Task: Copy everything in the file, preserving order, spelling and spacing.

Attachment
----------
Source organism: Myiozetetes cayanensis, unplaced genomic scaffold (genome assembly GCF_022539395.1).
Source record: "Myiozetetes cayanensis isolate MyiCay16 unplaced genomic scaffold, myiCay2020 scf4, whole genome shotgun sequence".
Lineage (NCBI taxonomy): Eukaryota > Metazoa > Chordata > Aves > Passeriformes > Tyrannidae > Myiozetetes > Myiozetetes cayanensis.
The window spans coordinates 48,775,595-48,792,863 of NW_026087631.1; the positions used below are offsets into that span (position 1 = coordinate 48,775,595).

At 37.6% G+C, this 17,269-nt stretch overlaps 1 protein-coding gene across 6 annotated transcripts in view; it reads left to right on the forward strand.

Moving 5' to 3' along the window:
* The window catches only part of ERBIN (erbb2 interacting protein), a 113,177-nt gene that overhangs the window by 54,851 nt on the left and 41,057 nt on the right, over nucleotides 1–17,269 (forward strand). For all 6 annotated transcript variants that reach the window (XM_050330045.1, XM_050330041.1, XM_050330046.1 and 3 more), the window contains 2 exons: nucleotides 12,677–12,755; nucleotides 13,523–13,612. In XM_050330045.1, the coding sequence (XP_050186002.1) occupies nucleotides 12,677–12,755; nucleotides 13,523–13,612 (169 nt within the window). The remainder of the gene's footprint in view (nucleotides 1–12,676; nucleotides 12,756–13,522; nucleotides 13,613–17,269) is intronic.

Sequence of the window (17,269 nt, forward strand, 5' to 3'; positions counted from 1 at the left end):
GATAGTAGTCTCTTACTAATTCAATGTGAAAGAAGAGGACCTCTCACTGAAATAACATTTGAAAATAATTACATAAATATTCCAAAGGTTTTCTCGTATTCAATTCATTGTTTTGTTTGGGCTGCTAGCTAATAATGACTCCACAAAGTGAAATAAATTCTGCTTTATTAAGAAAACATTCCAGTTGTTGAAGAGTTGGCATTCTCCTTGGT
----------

Source organism: Myiozetetes cayanensis, unplaced genomic scaffold (genome assembly GCF_022539395.1).
Source record: "Myiozetetes cayanensis isolate MyiCay16 unplaced genomic scaffold, myiCay2020 scf4, whole genome shotgun sequence".
Lineage (NCBI taxonomy): Eukaryota > Metazoa > Chordata > Aves > Passeriformes > Tyrannidae > Myiozetetes > Myiozetetes cayanensis.
The window spans coordinates 48,775,595-48,792,863 of NW_026087631.1; the positions used below are offsets into that span (position 1 = coordinate 48,775,595).

At 37.6% G+C, this 17,269-nt stretch overlaps 1 protein-coding gene across 6 annotated transcripts in view; it reads left to right on the forward strand.

Moving 5' to 3' along the window:
* The window catches only part of ERBIN (erbb2 interacting protein), a 113,177-nt gene that overhangs the window by 54,851 nt on the left and 41,057 nt on the right, over nucleotides 1–17,269 (forward strand). For all 6 annotated transcript variants that reach the window (XM_050330045.1, XM_050330041.1, XM_050330046.1 and 3 more), the window contains 2 exons: nucleotides 12,677–12,755; nucleotides 13,523–13,612. In XM_050330045.1, the coding sequence (XP_050186002.1) occupies nucleotides 12,677–12,755; nucleotides 13,523–13,612 (169 nt within the window). The remainder of the gene's footprint in view (nucleotides 1–12,676; nucleotides 12,756–13,522; nucleotides 13,613–17,269) is intronic.

Sequence of the window (17,269 nt, forward strand, 5' to 3'; positions counted from 1 at the left end):
GATAGTAGTCTCTTACTAATTCAATGTGAAAGAAGAGGACCTCTCACTGAAATAACATTTGAAAATAATTACATAAATATTCCAAAGGTTTTCTCGTATTCAATTCATTGTTTTGTTTGGGCTGCTAGCTAATAATGACTCCACAAAGTGAAATAAATTCTGCTTTATTAAGAAAACATTCCAGTTGTTGAAGAGTTGGCATTCTCCTTGGT